Someone’s going to have to win the Pacific Division, and neither the Los Angeles Kings nor the San Jose Sharks stepped forward with two important points on Tuesday, so the Vancouver Canucks, who have won seven of 16 games, are looking down on six other teams as the Anaheim Ducks, whose four-game winning streak ended with a consolation point Monday, continue to lurk in the weeds. And it’s probably unfair to take a roll call of the division without acknowledging the Arizona Coyotes, who have produced positive results and a nice story through the first month of the season, having gone 8-6-1 through 15 games and sweeping the first four games they’ve played against their Southern California rivals. This column raised the likelihood on October 10 that they’d gravitate towards the bottom of the league-wide standings, but that’s not going to be the case. They’re probably not a playoff team, but they are a Dave Tippett team, and there have been performances well beyond Max Domi and Anthony Duclair that have lifted the Yotes to a promising start through 15 games. It’s interesting that when asked about Domi and Duclair after Tuesday’s morning skate, Darryl Sutter replied, “You guys should talk about Rieder, also, you should talk about Martinook, you should talk about Brad Richardson,” before referencing the added speed throughout Arizona’s lineup. All three recorded a point, and the game-winning goal was scored when Martinook gained a step on Anze Kopitar in the corner and issued an unimpeded centering feed to Richardson, who redirected the puck up high and into the net after planting his stick between Brayden McNabb’s legs.
McNabb has drawn some heat for Tuesday’s loss, and his up-the-middle giveaway that allowed Arizona to equalize in the first period was certainly one of the early season’s forgettable moments. But there were other individual performances that will have to be improved for the Kings to continue winning hockey games. Jamie McBain has been praised for his ability to create offense and sling the puck around during his Los Angeles tenure, and while he whistled the puck across the zone to set up Tyler Toffoli’s power play goal, he also had an up-the middle turnover on an attempted breakout pass that set up the third period sequence in which Richardson potted the game-winner. Dustin Brown, who had removed himself from the schneid with his first goal of the season (Martin Hanzal and Erik Karlsson, who both had previously been held out of the goal column, also scored Tuesday), didn’t exactly draw effusive praise from Darryl Sutter after the game and finished the contest without recording a hit. It’s interesting that Sutter used the word “soft” four times in the post-game press conference, and that’s something that will have to be immediately addressed with the highly effective Matt Martin – Casey Cizikas – Cal Clutterbuck line – perhaps the best and hardest fourth line in hockey – coming to town on Thursday.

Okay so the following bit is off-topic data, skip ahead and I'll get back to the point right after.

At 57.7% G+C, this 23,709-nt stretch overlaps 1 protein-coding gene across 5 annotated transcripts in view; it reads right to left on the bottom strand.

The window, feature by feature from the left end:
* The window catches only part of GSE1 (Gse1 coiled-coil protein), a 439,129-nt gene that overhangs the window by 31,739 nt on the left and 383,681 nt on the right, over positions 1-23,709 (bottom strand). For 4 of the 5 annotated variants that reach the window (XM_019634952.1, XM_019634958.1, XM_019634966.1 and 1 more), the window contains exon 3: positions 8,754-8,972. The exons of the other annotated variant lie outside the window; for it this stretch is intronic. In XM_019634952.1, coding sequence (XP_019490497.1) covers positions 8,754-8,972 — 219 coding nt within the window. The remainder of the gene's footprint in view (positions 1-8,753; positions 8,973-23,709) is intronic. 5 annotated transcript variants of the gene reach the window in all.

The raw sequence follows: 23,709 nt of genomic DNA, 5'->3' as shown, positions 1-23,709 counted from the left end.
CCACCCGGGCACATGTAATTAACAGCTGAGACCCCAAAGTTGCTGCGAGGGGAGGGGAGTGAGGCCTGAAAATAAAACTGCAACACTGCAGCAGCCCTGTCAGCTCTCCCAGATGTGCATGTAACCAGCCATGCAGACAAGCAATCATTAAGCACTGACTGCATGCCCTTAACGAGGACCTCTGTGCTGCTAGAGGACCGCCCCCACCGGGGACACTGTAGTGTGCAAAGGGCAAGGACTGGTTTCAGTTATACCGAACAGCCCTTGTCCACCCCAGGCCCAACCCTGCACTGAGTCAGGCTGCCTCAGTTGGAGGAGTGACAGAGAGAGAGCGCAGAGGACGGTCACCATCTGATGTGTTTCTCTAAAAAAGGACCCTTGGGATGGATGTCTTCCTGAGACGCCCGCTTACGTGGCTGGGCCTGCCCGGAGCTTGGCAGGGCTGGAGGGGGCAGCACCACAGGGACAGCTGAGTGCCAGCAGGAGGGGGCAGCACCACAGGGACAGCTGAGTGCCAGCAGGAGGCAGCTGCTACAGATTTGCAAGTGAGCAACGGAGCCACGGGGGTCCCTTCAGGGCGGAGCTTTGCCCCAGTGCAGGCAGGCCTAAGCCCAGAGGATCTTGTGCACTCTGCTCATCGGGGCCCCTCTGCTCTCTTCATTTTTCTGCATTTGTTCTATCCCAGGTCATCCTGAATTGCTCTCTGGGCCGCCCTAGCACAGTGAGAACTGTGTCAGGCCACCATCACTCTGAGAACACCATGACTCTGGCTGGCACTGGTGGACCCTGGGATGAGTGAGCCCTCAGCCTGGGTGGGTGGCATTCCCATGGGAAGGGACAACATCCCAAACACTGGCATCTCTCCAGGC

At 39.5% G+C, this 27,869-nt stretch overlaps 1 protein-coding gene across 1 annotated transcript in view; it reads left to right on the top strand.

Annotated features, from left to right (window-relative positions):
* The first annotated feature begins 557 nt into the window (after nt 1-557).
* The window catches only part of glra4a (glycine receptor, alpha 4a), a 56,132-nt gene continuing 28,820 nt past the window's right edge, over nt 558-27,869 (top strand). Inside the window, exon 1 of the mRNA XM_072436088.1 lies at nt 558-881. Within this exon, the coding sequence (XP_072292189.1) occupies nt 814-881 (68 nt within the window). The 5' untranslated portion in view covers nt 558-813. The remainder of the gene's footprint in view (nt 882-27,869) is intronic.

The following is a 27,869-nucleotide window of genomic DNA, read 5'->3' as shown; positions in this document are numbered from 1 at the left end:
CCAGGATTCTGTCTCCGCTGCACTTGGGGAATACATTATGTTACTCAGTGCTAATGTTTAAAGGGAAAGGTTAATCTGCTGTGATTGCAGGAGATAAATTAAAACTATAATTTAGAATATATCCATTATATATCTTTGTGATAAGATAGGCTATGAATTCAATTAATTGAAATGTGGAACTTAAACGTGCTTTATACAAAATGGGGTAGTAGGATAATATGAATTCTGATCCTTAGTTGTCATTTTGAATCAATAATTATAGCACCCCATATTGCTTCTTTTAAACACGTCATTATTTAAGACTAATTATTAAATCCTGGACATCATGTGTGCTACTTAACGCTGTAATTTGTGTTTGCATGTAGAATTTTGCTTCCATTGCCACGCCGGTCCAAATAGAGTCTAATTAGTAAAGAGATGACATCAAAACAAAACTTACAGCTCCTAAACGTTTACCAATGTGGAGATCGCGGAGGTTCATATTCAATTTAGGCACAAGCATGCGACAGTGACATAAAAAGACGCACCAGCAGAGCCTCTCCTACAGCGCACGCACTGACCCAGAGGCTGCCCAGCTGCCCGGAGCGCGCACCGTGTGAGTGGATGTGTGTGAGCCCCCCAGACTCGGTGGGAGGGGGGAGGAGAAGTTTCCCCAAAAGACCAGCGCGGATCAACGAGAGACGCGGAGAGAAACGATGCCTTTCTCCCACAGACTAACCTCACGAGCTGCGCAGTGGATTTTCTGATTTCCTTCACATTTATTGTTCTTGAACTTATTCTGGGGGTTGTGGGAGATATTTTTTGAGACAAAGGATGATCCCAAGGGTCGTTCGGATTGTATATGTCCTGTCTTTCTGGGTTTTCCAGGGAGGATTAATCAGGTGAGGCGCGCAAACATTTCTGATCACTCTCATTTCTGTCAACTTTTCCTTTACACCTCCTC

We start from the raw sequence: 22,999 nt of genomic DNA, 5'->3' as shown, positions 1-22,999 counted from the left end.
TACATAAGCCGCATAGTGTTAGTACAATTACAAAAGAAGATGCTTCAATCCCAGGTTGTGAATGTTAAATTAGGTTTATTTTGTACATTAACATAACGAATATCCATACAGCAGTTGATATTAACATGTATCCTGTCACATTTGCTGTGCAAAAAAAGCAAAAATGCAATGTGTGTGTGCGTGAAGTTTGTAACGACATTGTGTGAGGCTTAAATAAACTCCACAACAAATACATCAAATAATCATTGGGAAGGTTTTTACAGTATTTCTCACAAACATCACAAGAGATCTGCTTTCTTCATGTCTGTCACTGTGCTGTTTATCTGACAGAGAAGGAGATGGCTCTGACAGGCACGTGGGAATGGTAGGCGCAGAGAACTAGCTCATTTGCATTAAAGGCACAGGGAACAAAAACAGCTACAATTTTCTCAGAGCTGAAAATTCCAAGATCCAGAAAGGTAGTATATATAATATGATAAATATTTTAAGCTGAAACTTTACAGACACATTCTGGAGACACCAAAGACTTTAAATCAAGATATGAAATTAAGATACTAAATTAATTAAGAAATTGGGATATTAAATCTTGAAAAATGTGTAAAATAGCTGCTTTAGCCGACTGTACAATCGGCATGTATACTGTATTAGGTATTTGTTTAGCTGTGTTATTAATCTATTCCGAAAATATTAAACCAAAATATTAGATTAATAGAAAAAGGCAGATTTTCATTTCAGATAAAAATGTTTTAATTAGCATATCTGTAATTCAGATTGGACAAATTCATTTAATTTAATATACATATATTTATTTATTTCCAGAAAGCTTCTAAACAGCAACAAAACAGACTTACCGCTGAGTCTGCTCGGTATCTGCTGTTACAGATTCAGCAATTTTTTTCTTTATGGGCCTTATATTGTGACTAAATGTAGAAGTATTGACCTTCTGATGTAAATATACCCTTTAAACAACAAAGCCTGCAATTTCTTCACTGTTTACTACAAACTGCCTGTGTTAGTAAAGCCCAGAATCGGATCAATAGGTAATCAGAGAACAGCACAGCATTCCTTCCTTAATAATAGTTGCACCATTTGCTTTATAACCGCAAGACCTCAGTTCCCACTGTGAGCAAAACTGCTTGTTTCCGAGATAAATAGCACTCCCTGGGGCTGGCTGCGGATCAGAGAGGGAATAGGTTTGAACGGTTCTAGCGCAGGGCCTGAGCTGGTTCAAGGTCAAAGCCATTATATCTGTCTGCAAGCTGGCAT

There were some missed opportunities in Tuesday’s loss. Even though the possession metrics will indicate that Los Angeles played well enough to win and that Arizona was awfully opportunistic, the Kings also were plagued by turnovers and the inability to construct a two-goal lead while Mike Smith was keeping the visitors in the game for the first 30 minutes. It’s interesting; after Toffoli’s goal, L.A. was absolutely flying. Nick Shore nearly caught Smith out of position, and in the five minutes that ensued, they played with an excellent pace and continued to generate not only shot attempts but quality looks, and then the Coyotes benefited from an awkward deflection in the slot as an off-balance Martin Hanzal took advantage of Alec Martinez, who was unable to find the handle on a bouncing puck, and scored on Arizona’s first shot on goal in over seven and a half minutes. After that moment, the Coyotes created their own momentum and played a steady road game for the final period and a half. Though the Kings are 4-1-0 against the Wild, Jets, Predators, Blackhawks and Blues, they’re 2-4-0 against the lukewarm Pacific , and that’s a win rate that’s going to have to improve if they’re going to be a playoff team.